A few different configurations exist for measuring the cellcurrent . Here, the current measurement approaches are ex-plained for potentiostats that use a grounded-WE configurationfor potential control; however, many of these approaches can beadopted for potentiostats using the grounded-CE configuration.The use of a transimpedance amplifier is probably the mostpopular approach for current measurement. In this approach,as shown in Fig. 4, a transimpedance amplifier forces a vir-tual ground at WE, and at the same time, it generates an outputvoltage that is linearly proportional to .This approach has a few advantages [4], [5]. First, it is rel-atively simple to realize. Second, very small currents can bemeasured by switching the current measurement resistorto higher values. Third, both potential and current are measuredwith reference to ground.The circuit has three major drawbacks [3]–[5]. First, becauseWE is not connected to a true ground, if its connection to thepotentiostat is not carefully shielded, it can pick up environ-mentalnoiseandinterference,particularlyhigh-frequencyEMI.
Fig. 4. Current measurement using a transimpedance amplifier.Fig.5. Cellpotentialandcurrentdirectionin(a)O -basedand(b)H O -basedglucose sensors.
This induced noise passes through and produces signifi-cant noise levels at the output of the transimpedance amplifier.Second,theinputresistanceofthetransimpedanceamplifierbe-haves inductively [3]–[5]. In other words, at low frequencies,it exhibits a very small impedance; however, as frequency in-creases, the input impedance increases due to the roll-off in theopen-loop gain of the transimpedance amplifier. Since the inputimpedanceisinserieswiththeelectrochemicalcell,whichitself has very large capacitive components, the inductive behavior of the input impedance increases the possibility of instability andoscillation in the potential-control loop.The third drawback of the circuit appears while working withsingle supply voltages. This problem can be better explainedwith reference to two examples.The two most widely used electrochemical glucose biosen-sors are oxygen-electrode-based (O -based) and hydrogen-per-oxide-electrode-based (H O -based) sensors [6]. In O -basedglucosesensors,thecellpotential shouldbetypicallyabout600 mV (with reference to a standard Ag/AgCl RE), and theoutput current of the sensor is the result of the reduction of oxygen at the surface of WE [6]. In other words, as shown inFig. 5(a), RE (in this case, a Ag/AgCl electrode) is required tobemaintainedatapotentialofabout600mVabovethepotentialof WE, where the direction of the sensor current is from CE toWE. This means that the output of thetransimpedance amplifiermust move below the ground potential, which is not possible insingle-supply-voltage circuits.For the HO -based glucose sensor, the situation is reversed,but the circuit still suffers from the single-supply-voltage issue.In this case, the sensor current is the result of the oxidation of hydrogen peroxide at the surface of WE, and so, as shown inFig. 5(b), the current flows from WE to CE [6]. However, in this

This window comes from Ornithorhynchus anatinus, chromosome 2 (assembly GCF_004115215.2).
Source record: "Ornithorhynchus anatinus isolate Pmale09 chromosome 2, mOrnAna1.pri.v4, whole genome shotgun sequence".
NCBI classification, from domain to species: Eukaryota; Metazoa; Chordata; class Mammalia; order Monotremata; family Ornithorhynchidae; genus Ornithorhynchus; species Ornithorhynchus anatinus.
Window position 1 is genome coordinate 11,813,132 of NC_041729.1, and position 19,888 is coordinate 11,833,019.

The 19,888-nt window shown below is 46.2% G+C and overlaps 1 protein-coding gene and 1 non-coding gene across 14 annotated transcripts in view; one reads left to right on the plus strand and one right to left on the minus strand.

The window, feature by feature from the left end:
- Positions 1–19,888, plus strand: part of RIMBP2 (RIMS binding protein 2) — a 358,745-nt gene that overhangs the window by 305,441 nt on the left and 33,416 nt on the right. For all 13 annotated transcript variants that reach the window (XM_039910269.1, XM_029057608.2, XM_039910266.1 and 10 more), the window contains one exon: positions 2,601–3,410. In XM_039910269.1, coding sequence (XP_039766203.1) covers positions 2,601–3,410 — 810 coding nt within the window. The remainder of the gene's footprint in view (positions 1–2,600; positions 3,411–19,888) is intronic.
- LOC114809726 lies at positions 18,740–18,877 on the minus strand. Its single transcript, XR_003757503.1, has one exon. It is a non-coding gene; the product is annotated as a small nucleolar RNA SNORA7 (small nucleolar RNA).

Fig. 6. Potentiostat, designed using a current conveyor, for a two-electrodeelectrochemical sensor.